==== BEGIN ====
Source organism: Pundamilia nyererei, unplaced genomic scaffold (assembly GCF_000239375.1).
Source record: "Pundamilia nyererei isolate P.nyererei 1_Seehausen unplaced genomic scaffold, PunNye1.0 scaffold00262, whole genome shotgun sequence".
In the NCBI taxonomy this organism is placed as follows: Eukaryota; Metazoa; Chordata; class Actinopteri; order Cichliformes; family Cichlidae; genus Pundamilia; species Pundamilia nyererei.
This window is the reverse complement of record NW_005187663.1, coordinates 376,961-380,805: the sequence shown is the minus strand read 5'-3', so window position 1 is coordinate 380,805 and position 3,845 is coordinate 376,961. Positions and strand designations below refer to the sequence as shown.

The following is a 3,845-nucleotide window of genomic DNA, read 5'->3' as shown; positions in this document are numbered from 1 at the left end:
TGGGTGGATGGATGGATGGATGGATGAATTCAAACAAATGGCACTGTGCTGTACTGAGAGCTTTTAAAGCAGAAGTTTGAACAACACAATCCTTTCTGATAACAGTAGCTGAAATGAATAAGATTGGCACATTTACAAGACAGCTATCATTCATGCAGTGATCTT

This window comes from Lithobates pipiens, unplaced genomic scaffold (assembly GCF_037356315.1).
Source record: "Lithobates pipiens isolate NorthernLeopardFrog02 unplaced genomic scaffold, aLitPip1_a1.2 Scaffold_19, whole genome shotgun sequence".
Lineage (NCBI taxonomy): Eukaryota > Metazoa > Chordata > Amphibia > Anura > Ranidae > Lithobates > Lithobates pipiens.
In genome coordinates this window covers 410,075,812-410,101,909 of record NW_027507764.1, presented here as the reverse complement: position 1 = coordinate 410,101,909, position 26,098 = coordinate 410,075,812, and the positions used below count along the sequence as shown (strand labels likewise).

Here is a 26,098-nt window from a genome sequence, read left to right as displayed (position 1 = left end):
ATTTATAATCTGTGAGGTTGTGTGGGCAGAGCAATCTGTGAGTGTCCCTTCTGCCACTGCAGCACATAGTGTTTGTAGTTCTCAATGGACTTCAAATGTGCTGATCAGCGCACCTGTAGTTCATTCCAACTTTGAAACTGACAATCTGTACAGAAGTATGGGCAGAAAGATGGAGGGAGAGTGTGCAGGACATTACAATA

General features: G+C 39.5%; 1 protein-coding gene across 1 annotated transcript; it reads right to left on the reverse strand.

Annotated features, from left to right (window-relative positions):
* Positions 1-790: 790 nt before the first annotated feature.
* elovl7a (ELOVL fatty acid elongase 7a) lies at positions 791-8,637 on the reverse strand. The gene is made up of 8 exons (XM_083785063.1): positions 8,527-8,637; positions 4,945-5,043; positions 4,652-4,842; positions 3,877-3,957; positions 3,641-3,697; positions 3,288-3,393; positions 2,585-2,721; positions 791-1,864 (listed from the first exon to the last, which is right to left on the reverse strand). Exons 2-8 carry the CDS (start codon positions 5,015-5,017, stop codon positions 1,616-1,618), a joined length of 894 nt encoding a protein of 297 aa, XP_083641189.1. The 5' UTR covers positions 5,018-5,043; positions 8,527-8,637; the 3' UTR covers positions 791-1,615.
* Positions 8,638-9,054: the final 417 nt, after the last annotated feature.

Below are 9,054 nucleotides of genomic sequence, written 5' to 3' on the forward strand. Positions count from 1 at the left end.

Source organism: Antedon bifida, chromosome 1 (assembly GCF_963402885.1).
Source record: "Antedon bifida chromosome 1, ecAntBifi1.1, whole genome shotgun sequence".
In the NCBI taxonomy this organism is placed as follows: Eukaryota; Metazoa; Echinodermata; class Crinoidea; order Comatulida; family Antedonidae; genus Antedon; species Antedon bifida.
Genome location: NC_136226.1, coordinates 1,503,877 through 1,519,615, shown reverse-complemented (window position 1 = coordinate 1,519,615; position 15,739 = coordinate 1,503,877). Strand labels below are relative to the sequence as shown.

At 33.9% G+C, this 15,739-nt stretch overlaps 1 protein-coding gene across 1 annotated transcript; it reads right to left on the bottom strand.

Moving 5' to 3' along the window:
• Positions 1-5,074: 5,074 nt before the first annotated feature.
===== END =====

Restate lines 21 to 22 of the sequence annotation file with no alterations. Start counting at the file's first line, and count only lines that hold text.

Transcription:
In the NCBI taxonomy this organism is placed as follows: Eukaryota; Metazoa; Echinodermata; class Crinoidea; order Comatulida; family Antedonidae; genus Antedon; species Antedon bifida.
Genome location: NC_136226.1, coordinates 1,503,877 through 1,519,615, shown reverse-complemented (window position 1 = coordinate 1,519,615; position 15,739 = coordinate 1,503,877). Strand labels below are relative to the sequence as shown.